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School of Biological and Behavioural Sciences

Meet the Undergraduate - Jyoti Singh, MSci Pharmaceutical Chemistry

Fourth year MSci Pharmaceutical Chemistry student, Jyoti Singh reflects on her time studying at Queen Mary

Jyoti Singh

A little bit about myself

The journey from a 10-year-old girl who had just moved to the UK, to an 18-year-old girl who had finally gotten admission into QM was rewarding, yet tough. Being the first member of the family to go to university was an extremely proud moment for my loved ones and I. This sense of pride came with a lot of expectations that were imposed upon me. I have felt privileged to be studying at a Russell Group institution with excellent research facilities.

The commute

The Central line has been my worst enemy yet my best friend over the last three years. This is because I live in West London and had a 90-minute commute to QM. Although the commute became extremely tiring on some days, it gave me a lot of independence. Believe it or not, I managed to secure a seat on the train on most good days (so obviously not 9am starts), which allowed me to catch up on some reading or some lost sleep. Yes, by the end of the first year, I stopped caring about what people would think when they saw me sleeping on the train.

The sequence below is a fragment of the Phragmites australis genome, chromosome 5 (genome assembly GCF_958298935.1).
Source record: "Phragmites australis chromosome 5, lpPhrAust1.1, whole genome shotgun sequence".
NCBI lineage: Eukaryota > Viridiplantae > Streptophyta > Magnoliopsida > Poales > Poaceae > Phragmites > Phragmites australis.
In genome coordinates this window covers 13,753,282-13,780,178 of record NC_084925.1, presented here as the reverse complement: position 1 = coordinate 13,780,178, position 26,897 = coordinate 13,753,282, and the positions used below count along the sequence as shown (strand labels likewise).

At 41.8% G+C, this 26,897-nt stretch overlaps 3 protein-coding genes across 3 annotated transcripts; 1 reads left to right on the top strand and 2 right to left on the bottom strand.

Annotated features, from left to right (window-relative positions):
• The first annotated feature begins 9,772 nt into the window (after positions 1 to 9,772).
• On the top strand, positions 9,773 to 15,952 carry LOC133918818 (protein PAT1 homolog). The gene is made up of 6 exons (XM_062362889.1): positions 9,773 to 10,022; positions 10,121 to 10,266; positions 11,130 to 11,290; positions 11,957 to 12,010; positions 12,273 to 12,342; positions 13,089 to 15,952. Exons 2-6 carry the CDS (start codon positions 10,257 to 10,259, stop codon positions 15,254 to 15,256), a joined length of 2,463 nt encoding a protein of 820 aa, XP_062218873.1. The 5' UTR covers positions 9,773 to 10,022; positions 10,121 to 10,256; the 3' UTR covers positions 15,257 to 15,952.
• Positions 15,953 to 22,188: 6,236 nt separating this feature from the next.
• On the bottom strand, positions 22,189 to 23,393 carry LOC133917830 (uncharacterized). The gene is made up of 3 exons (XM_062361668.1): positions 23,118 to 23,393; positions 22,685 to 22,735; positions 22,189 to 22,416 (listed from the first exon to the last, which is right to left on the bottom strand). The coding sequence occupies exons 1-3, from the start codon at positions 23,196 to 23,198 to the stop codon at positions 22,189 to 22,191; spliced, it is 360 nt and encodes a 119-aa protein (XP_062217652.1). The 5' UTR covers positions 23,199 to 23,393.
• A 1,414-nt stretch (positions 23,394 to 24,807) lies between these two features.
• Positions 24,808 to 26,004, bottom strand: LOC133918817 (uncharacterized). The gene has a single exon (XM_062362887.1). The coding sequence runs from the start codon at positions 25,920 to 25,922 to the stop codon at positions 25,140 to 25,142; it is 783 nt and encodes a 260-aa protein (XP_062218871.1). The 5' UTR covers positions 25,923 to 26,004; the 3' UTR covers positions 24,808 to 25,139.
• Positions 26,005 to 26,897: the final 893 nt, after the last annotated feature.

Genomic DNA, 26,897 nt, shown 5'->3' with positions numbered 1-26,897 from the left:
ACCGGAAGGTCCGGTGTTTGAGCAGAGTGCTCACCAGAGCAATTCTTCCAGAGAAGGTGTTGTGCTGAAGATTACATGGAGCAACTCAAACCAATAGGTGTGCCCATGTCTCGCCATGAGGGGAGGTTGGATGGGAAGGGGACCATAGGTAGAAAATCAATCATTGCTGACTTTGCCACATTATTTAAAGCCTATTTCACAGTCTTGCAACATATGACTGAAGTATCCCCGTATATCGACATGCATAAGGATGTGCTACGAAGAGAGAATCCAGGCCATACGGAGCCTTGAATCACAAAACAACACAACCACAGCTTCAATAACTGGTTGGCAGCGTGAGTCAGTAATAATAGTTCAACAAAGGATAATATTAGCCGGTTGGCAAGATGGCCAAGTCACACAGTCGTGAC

Moments that I wish I could change and those that I cherished

One of the things I wish I did differently was participating in the societies’ events. Queen Mary is a very culturally diverse community that proudly offers a wide range of societies and events. I have come to the realisation that commuting meant that I couldn’t participate in many of them as they are scheduled to take place later in the afternoon or evening. However, one of the most uplifting occasions I attended was the students vs staff football match. Witnessing the cordial relationship, us students shared with our lecturers was definitely a gratifying moment. It was impressive to see how humble they were and the respect they had for us.

Pharmaceutical Chemistry at QM

The Pharmaceutical Chemistry course at QM caters to the academic needs of students with different abilities and backgrounds. The modules in the first year were crucial to ensure that any gaps in the knowledge between sixth form and university were bridged. Basic chemistry knowledge was consolidated so that all students felt comfortable learning the more challenging content. Chemistry is a field that requires mathematical operations very frequently. Maths was not my strongest area and I had not studied it at A Levels; I was glad that QM offered an Essential skills module, which ensured that all students acquire the necessary numerical skills and have an appreciation of the theory behind the various mathematical functions and equations.

My favourite module

In the second and third year of my degree, I thoroughly enjoyed the Pharmaceutical chemistry module. It was interesting to learn how drugs are discovered and designed for specific targets and diseases; keeping in mind ADME. Cancer and the existing cancer therapies was definitely an enthralling area to explore, as it is a modern-day disease with no sole successful treatment.